I haven’t mentioned Mark Driscoll or Mars Hill on this blog in the 4 years since I stepped back from leading women’s ministry there. By conviction, I’ve addressed principles, not people here, especially in a negative sense. However, in Real Marriage, Mark and Grace recall personal events as the foundation of the book, and they project their conclusions from these personal events onto those reading it. They have brought these things into the public arena and revealed much about intimate areas of their life that affected many people in their public ministry. In light of this, silence on these issues no longer seems the righteous choice.
So for a single blog post for the purpose of a book review, I am going to mention Mark, Grace, and Mars Hill publicly. There is great tension in knowing how to speak truth lovingly, especially when the truth isn’t pleasant. I’ve wrestled and wrestled over this personally. I’m convicted of two particular characteristics of Biblical love. Love is not rude, and love gives the benefit of the doubt. This is my prayerful attempt to speak hard truth with love for both Mark and Grace as well as those affected by their teaching.
Bottom Line: Real Marriage paints an intimate portrait of a couple dealing with the sexual and family baggage of the wife, but not that of the husband. Mark is skilled and precise at diagnosing Grace’s problems and those of his culture, but he lacks insight into himself.
Central to Real Marriage, Mark gives testimony of his decade long bitterness toward Grace. “I had a dream …. I saw in painful detail Grace sinning sexually during a senior trip she took after high school when we had just started dating” (p. 11). “Had I known about this sin, I would not have married her” (p. 12). He says on p. 14, “I grew more chauvinistic. … I started to distrust women in general, including Grace. This affected my tone in preaching for a season, something I will always regret.” He repeats this in the first Real Marriage sermon online as well. I don’t think the root cause of his chauvinism (his own word from the first Real Marriage sermon) is anywhere near that simple, but that actually explains a lot. I remember Mark telling a husband publicly on the church members’ forum during those years that if he didn’t shut his wife up, Mark would do it for him. I hope his regret has caused him to reach out to that family in apology (she was also an abuse victim, sexually exploited by an older youth leader) as they left Mars Hill after that.
According to the book, Mark’s bitterness and stress culminated in 2007. He recounts on p. 16, “… my adrenal glands and thyroid fatigued, and I finally came to the end of myself …. So we cleaned up the church” and “lost around one thousand people due to changes amid intense criticism.” The intense criticism he mentions came because he fired two older elders while engineering the rewriting of the church by-laws at the high point of this season of bitterness and anger with his wife. A few years earlier, Mark had taught the mutual accountability of a plurality of elders using Alexander Strauch’s Biblical Eldership, and it was embraced by the church. The accountability of this system is much less effective when you can fire your elders at will and put the ones who remain through the “wood chipper” as Mark called it at an Acts 29 bootcamp at that time.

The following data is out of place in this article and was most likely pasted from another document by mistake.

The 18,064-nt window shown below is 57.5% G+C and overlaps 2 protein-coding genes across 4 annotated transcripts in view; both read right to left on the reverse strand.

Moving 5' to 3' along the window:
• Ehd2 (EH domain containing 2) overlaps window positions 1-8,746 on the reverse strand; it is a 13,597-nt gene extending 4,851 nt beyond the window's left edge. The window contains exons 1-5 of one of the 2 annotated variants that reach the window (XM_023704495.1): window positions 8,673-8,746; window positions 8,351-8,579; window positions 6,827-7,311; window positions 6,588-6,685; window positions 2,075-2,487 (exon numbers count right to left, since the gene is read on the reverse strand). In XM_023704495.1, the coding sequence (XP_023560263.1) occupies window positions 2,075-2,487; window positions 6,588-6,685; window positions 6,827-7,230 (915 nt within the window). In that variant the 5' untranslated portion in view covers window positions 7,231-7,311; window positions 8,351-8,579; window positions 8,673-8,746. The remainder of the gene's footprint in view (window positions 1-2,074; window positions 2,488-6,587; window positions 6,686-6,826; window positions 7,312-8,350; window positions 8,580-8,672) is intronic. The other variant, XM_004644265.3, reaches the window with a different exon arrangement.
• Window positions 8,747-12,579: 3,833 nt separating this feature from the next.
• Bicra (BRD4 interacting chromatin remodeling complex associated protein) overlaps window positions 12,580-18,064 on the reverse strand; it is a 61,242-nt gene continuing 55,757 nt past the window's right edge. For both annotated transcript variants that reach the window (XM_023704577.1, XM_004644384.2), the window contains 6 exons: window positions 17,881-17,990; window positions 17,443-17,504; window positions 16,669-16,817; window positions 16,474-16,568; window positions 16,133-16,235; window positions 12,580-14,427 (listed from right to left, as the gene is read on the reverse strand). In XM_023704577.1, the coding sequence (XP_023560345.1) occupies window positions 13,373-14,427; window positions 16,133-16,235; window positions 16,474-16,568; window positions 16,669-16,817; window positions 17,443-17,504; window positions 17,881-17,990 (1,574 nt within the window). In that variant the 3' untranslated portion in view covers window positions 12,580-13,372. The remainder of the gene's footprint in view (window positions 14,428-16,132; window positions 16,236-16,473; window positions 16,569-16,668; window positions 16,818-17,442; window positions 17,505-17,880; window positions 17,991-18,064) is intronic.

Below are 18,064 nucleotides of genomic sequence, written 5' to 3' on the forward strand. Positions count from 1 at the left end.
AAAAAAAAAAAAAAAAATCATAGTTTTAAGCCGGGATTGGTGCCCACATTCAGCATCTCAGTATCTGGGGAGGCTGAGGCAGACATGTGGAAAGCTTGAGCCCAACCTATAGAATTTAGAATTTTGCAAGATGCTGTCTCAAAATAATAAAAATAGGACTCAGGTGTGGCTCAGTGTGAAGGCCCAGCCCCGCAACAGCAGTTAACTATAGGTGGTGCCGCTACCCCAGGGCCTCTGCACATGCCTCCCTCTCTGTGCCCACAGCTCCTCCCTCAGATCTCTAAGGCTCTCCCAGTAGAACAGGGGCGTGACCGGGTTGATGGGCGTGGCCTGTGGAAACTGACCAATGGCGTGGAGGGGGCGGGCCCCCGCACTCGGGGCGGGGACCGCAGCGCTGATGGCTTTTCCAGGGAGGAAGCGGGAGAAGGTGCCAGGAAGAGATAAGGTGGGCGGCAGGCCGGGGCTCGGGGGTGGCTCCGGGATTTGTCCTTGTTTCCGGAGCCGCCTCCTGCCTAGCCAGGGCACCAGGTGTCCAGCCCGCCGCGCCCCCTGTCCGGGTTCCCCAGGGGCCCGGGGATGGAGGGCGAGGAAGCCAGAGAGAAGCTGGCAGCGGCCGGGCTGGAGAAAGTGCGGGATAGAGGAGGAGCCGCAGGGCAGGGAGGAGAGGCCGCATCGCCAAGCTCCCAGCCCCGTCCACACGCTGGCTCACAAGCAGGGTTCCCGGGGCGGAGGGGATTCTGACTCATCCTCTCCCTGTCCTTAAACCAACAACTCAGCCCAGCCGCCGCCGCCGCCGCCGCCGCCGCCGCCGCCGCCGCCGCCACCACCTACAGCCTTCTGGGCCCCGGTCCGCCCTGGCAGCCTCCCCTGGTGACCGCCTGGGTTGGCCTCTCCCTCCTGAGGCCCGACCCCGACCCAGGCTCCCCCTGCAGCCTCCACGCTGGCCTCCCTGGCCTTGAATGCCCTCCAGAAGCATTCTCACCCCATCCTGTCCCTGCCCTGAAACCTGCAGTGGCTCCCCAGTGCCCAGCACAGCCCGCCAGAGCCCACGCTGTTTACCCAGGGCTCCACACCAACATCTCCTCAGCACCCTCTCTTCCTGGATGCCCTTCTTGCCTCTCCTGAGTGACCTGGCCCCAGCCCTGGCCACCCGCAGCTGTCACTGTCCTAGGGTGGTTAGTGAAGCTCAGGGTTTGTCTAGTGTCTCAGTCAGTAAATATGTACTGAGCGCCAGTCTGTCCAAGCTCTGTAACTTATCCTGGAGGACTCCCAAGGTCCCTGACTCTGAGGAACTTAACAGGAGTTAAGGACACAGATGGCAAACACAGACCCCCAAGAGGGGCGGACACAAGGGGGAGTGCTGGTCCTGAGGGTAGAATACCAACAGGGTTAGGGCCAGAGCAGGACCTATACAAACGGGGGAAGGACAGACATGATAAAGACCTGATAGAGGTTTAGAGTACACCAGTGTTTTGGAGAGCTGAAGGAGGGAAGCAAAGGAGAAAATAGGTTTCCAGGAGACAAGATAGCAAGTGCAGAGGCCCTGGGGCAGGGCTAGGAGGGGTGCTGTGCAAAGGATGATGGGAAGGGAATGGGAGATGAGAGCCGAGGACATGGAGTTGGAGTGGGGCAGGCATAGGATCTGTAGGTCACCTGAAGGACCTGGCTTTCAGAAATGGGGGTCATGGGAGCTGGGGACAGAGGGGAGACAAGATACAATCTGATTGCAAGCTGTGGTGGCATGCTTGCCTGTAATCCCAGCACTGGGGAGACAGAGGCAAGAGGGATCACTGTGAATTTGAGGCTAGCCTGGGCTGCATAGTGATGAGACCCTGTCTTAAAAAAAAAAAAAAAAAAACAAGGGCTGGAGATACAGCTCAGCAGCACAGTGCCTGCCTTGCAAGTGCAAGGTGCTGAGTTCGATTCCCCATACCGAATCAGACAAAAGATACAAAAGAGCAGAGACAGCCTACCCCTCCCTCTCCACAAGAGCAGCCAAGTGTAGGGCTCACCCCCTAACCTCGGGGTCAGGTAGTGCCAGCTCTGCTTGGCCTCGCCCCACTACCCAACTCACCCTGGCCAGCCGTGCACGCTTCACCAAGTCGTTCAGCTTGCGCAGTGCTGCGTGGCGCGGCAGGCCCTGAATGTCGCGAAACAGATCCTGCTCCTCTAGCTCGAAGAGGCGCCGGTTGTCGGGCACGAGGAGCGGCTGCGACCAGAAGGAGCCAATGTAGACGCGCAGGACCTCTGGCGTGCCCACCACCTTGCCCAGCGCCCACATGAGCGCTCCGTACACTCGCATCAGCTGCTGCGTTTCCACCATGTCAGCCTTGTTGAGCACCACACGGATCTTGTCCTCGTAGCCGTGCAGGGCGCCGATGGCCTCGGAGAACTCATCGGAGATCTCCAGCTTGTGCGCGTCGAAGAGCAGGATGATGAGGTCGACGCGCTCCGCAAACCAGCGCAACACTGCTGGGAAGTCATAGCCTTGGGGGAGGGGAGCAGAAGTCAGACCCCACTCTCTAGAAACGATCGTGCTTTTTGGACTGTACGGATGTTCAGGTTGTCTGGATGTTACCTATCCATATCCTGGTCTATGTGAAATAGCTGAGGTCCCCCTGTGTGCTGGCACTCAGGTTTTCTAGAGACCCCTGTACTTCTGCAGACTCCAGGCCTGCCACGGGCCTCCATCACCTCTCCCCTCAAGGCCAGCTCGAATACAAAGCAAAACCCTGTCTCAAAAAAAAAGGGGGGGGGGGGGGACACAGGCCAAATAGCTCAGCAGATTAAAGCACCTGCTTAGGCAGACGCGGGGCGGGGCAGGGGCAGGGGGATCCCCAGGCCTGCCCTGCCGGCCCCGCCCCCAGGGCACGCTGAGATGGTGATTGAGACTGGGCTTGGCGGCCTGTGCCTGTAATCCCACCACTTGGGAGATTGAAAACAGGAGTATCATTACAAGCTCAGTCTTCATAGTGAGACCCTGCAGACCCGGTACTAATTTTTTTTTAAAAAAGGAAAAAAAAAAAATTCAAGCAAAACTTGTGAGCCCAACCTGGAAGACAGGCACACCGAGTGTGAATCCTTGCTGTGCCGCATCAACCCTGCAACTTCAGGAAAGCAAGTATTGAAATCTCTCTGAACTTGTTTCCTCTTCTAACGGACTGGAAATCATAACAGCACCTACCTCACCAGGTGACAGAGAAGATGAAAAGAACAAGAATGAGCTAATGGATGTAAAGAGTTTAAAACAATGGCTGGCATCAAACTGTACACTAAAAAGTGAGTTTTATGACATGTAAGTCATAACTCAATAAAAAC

I recently put (a Mars Hill executive elder who remains at the church) in the wood chipper in my church. … He was the guy, he had to nitpick at everything; he had to resist everything, he had to look at the other side. … you’d ask him why, he’d be like, well, I just wanted to make sure we’ve looked at everything, and everybody is considering all the angles. … I’ll tell you what, when you despise your elders, at that point you have no safe place in the world from which to do ministry. … there’s always one guy there who’s just like a fart in an elevator, and I’m just counting the minutes till I can get away from this guy. You can pray for me. You may say, “It seems like he’s dealing with this right now.” Yes, I am. I’m thinking of certain people. If it weren’t for Jesus I would be violent.” (Mark Driscoll, “The Man,” Acts 29 Bootcamp, Raleigh, NC, September 20, 2007)
In Real Marriage, Mark acknowledges a past problem with pride, but he remains blind to his self-centered view of the church, the extent of his disqualifying anger problem, the true root causes of both in his life, and the long term effects that both have on those around him. When you can flippantly write off 1000 members in your church, including elders, deacons, and community group leaders, because (as he explains it) you’re burnt out based on long standing bitterness and sexual frustration with your wife stemming from a sexual encounter when she was a teenager 19 years before—well, wow, I’m at a loss for exactly how to address that.
Mark’s account of his mindset reminds me of the value of sabbaticals—not powering through ministry because you think it will fall apart without you, but stepping back until your heart is ready to reengage with people in love and humility. What any of us say publicly is inevitably impacted by what our heart feels privately, and you can’t be angry and bitter in ministry without it affecting those to whom you are called to minister. Mt. 12:34 “… out of the overflow of the heart the mouth speaks.”
If you don’t know the history of Mars Hill from first hand experience, there are other issues with Real Marriage that may or may not be problems depending on what you are looking for in a Christian book on marriage. First, there is little exposition of Scripture in the book. It mentions Scripture in passing and footnotes the references at the bottom. When they do discuss Scripture, such as Esther’s relationship with the king from p. 65, they sometimes come to troubling conclusions that are not consistent with a careful examination of Scripture. If you’re looking for a gospel-centered Bible study on marriage, this isn’t it.
The other issue with this book is the centrality of sex, although I should be clear that I think it is healthy to talk about sex from a Christian perspective. When I was first married, it was taboo among Christians to hear honest sexual talk from a Christian foundation. That was unhelpful to many Christian marriages, and believers need some place that isn’t pornographic to discuss it in frank terms. But Mark and Grace’s story centers completely around the role sex has played in hurting and helping their relationship, before and after marriage. Mark said in the same Acts 29 Bootcamp message referenced earlier that the pastor’s wife has the “most important job” in a new church — “having sex with the church planter.” I wonder what the Driscoll’s story would be if Grace became incapacitated long term. If that became the case, the majority of their marriage book would be useless to them.